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Back in November, Great Jones released their first-ever line of bakeware. Lucky for me, my birthday is also in November. So, I asked for the whole set — what Great Jones calls “Fully Baked” — and, I’m pretty sure, frantically texted my family group chat something like, “Guys, I KNOW this is last-minute but this is really the ONLY thing I want for my birthday.” My parents and aunt ended up getting it for me. (I know, I’m very lucky.)

Fully Baked includes a casserole dish (Hot Dish), pie dish (Sweetie Pie), two loaf pans (Breadwinner), one sheet pan (Holy Sheet), and two cake pans (Patty Cake). Sweetie Pie and Hot Dish have fun, retro prints on them and the set is currently available in two colors: Broccoli and Blueberry.

I’ve been using the set for months now, baking cookies and cake and making pie and quick breads. So, I’ve gotten to know it all pretty well. Here’s what I think about about every piece in the Great Jones Fully Baked set.

(Full disclosure: Years ago, when I interned at New York Magazine, Sierra Tishgart — the co-founder of Great Jones — was one of my bosses.)

This casserole dish is my favorite piece in the entire set. Aesthetically, with its fun print and half-circle handles, it’s exactly the vibe I want for my bakeware. Its large handles aren’t form over function, though: They’re nearly two inches wide and more than four inches long, and they make the dish easy to lift into and out of the oven, even with bulky oven mitts on. It’s also a sizable dish, with a 4-quart capacity and measuring a little over 13×9 inches, so it’ll easily accommodate all your baking (and cooking!) needs, like mac and cheese or lasagna that serves a large family.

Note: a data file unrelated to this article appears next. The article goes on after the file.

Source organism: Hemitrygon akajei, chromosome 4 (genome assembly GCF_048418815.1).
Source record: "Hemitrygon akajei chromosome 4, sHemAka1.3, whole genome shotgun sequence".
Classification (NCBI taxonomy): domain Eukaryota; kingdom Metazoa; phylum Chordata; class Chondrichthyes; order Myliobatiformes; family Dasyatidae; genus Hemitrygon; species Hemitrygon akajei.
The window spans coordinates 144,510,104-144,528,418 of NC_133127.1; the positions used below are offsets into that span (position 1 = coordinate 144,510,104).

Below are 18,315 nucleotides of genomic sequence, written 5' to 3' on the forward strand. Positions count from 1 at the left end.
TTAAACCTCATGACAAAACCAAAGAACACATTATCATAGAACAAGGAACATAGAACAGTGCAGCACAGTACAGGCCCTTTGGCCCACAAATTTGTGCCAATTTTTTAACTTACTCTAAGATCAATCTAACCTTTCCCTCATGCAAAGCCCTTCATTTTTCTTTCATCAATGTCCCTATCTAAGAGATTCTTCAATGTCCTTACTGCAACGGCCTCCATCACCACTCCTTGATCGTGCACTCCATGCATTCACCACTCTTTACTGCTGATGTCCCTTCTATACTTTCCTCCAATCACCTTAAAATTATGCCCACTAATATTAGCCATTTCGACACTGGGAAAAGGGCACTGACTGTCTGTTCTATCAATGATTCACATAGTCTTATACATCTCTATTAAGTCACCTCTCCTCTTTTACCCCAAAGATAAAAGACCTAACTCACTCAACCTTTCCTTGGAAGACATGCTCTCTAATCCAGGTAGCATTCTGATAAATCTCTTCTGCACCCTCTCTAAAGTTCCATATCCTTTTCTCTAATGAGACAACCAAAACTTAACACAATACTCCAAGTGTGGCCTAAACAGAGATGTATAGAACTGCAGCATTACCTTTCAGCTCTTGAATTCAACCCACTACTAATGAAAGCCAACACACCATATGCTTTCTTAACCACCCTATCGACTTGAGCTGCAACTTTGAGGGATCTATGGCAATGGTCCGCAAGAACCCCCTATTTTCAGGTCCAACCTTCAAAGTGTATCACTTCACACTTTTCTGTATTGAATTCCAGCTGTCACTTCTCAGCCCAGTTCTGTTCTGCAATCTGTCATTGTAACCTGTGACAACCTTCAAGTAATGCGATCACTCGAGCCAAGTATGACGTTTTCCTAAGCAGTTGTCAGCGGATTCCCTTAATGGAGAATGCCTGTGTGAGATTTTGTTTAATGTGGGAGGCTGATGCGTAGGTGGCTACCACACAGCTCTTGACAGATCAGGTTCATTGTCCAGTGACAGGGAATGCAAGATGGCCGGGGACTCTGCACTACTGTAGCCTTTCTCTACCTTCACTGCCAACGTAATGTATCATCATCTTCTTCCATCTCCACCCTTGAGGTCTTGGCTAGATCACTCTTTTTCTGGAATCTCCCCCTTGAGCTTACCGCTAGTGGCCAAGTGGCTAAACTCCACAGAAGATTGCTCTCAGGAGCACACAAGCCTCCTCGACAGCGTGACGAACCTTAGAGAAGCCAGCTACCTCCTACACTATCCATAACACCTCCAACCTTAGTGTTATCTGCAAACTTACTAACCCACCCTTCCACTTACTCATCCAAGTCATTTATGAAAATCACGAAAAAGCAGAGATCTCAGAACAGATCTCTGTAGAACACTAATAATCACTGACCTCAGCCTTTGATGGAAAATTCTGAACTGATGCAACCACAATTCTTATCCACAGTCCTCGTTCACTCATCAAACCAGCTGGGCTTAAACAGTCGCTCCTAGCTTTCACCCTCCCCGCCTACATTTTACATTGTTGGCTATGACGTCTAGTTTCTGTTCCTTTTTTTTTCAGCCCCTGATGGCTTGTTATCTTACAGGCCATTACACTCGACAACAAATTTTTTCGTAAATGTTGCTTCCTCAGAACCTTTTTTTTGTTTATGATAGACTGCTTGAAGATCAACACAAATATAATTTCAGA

Everything I made in Hot Dish turned out wonderfully: Coffee cake and baked oatmeal browned nicely around the edges and came out of the pan without a hitch. I made chicken Marbella in it from Yotam Ottolenghi’s cookbook, Simple, which, while delicious, resulted in a lot of baked-on bits. With just a little bit of scrubbing, the pan came clean easily, still looking brand-new. At $75, it’s not cheap. However, it is priced comparably to a Le Creuset or Staub baking dish.

I prefer ceramic pie plates to metal and glass, because they conduct heat well, meaning you get all-over, nicely browned pie crust. Too-thin metal pie plates are prone to uneven baking or overbaking, and glass pie plates don’t conduct heat as well as ceramic. (Don’t even get me started on disposable pie plates!)

And Sweetie Pie is a very good, 10-inch ceramic pie plate. The pies I made in it had evenly-browned crusts and I liked its 1-inch lip, which helped crimped edges stay in place. For the most part, I found it easy to remove a clean slice of pie, but occasionally a bit of pie crust stuck to the dish. This is only a minor quibble, compared to an overall great performance.

Sweetie Pie comes in more colors than the rest of the Fully Baked set (it’s also available in Mustard and Marinara). At $45, it costs $10 more than Kitchn’s favorite pie dish by Emile Henry, which isn’t too big of a price difference for an investment piece of bakeware.

The Great Jones Breadwinner comes in a set of two, which comes in handy when you’re making recipes that yield two loaves. The loaf pans are made from aluminized steel and coated with ceramic nonstick and have a folded construction. This means that the metal is folded together at the ends, creating a pan with sharp, right-angled corners. I prefer loaf pans like this, as they make tall, crisp-cornered, and downright professional-looking loaves.

Breadwinner was no exception: Quick breads I made were nicely browned all over and had crisp, beautiful corners. Yeasted breads turned out tall and with perfect domes and edges. However, the downside of folded loaf pans is that they can be harder to clean, as batters and doughs can bake into the sharp corners, becoming difficult to remove. I didn’t have trouble with this with Breadwinner, but it’s still worth noting.